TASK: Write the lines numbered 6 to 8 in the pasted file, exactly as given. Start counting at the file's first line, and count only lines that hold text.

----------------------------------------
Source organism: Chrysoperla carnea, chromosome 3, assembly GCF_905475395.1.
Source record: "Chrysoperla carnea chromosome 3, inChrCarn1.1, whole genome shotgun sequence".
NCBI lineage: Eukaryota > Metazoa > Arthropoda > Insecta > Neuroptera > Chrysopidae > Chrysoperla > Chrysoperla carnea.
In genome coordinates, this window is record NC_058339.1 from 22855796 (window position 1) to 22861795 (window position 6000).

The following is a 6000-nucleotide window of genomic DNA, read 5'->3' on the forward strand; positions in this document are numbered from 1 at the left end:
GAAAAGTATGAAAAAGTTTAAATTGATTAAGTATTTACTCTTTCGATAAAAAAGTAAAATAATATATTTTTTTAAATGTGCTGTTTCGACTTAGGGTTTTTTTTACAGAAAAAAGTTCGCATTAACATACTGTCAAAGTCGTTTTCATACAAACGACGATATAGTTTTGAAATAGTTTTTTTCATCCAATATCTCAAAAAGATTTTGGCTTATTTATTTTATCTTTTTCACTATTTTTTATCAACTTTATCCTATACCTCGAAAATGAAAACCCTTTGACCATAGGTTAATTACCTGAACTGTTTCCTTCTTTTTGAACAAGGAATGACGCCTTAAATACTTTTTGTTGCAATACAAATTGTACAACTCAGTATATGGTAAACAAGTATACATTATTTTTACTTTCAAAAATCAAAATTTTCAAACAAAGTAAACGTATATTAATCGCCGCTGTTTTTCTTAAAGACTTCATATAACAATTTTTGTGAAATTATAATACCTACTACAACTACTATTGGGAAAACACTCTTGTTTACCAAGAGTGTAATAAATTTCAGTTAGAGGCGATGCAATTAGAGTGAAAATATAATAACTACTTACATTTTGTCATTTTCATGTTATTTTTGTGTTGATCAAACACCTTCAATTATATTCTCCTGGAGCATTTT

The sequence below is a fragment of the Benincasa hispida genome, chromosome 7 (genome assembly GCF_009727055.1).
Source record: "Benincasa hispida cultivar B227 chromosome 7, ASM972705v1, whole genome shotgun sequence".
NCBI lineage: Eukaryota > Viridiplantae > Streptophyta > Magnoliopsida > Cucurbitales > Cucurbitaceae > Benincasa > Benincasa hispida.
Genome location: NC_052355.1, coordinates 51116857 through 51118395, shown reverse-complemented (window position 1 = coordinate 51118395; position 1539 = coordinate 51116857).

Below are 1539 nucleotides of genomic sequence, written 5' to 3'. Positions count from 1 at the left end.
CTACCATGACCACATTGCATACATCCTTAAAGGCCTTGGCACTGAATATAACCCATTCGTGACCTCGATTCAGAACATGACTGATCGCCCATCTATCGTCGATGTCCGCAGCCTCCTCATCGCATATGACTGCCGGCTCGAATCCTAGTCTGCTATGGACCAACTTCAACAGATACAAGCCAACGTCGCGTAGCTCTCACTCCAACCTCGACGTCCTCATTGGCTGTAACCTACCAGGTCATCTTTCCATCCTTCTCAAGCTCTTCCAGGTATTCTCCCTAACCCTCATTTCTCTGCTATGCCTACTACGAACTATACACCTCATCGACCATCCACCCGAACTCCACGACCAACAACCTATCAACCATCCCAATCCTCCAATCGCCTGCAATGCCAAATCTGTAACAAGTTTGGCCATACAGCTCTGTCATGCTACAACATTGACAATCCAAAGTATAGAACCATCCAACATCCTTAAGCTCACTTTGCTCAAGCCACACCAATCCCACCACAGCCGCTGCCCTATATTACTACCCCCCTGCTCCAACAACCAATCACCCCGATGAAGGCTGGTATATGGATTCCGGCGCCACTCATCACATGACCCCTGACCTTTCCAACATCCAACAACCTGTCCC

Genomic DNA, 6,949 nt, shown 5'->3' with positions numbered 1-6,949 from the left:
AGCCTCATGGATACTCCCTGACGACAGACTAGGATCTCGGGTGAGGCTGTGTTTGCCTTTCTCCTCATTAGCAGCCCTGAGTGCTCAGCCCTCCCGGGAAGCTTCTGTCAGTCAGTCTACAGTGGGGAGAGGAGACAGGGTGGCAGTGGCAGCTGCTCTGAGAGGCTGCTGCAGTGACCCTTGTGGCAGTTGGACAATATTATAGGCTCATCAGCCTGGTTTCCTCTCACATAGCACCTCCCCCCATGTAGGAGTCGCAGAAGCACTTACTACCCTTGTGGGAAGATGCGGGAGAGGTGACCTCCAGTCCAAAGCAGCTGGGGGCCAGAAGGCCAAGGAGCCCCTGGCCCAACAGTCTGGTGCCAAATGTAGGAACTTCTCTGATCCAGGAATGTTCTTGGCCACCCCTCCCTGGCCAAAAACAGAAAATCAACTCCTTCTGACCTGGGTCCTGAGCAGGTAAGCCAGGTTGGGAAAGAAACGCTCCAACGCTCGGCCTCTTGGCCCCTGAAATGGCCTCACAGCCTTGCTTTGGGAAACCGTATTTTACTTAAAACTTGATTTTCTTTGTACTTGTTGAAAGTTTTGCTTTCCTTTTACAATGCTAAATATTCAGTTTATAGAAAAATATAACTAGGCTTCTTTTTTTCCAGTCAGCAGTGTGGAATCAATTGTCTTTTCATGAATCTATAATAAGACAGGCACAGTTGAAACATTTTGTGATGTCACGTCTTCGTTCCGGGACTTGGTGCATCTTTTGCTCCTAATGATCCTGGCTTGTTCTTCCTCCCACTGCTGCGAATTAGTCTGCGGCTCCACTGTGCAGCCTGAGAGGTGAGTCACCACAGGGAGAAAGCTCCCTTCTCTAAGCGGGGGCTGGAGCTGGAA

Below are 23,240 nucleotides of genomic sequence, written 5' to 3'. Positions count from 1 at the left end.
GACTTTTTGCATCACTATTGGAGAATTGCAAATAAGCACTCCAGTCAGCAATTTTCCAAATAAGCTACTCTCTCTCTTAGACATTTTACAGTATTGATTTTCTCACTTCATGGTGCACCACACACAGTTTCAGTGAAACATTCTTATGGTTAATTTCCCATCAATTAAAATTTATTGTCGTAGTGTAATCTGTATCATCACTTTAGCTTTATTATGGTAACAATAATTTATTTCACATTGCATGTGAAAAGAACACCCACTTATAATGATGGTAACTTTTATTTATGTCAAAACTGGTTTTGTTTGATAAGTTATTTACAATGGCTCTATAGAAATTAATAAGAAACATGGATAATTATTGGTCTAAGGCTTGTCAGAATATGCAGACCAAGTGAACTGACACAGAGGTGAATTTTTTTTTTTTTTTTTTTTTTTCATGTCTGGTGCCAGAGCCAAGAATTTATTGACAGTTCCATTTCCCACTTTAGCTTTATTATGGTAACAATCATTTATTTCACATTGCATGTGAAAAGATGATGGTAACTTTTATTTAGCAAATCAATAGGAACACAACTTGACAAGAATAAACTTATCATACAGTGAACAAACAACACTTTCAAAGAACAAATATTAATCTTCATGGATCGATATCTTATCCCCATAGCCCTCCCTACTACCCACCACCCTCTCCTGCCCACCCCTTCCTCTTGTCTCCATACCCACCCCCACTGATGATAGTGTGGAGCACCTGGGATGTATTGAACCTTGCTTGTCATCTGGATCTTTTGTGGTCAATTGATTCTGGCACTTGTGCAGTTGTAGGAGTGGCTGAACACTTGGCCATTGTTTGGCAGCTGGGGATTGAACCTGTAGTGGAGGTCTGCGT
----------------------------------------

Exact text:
GAAAAGTATGAAAAAGTTTAAATTGATTAAGTATTTACTCTTTCGATAAAAAAGTAAAATAATATATTTTTTTAAATGTGCTGTTTCGACTTAGGGTTTTTTTTACAGAAAAAAGTTCGCATTAACATACTGTCAAAGTCGTTTTCATACAAACGACGATATAGTTTTGAAATAGTTTTTTTCATCCAATATCTCAAAAAGATTTTGGCTTATTTATTTTATCTTTTTCACTATTTTTTATCAACTTTATCCTATACCTCGAAAATGAAAACCCTTTGACCATAGGTTAATTACCTGAACTGTTTCCTTCTTTTTGAACAAGGAATGACGCCTTAAATACTTTTTGTTGCAATACAAATTGTACAACTCAGTATATGGTAAACAAGTATACATTATTTTTACTTTCAAAAATCAAAATTTTCAAACAAAGTAAACGTATATTAATCGCCGCTGTTTTTCTTAAAGACTTCATATAACAATTTTTGTGAAATTATAATACCTACTACAACTACTATTGGGAAAACACTCTTGTTTACCAAGAGTGTAATAAATTTCAGTTAGAGGCGATGCAATTAGAGTGAAAATATAATAACTACTTACATTTTGTCATTTTCATGTTATTTTTGTGTTGATCAAACACCTTCAATTATATTCTCCTGGAGCATTTT

The sequence below is a fragment of the Benincasa hispida genome, chromosome 7 (genome assembly GCF_009727055.1).
Source record: "Benincasa hispida cultivar B227 chromosome 7, ASM972705v1, whole genome shotgun sequence".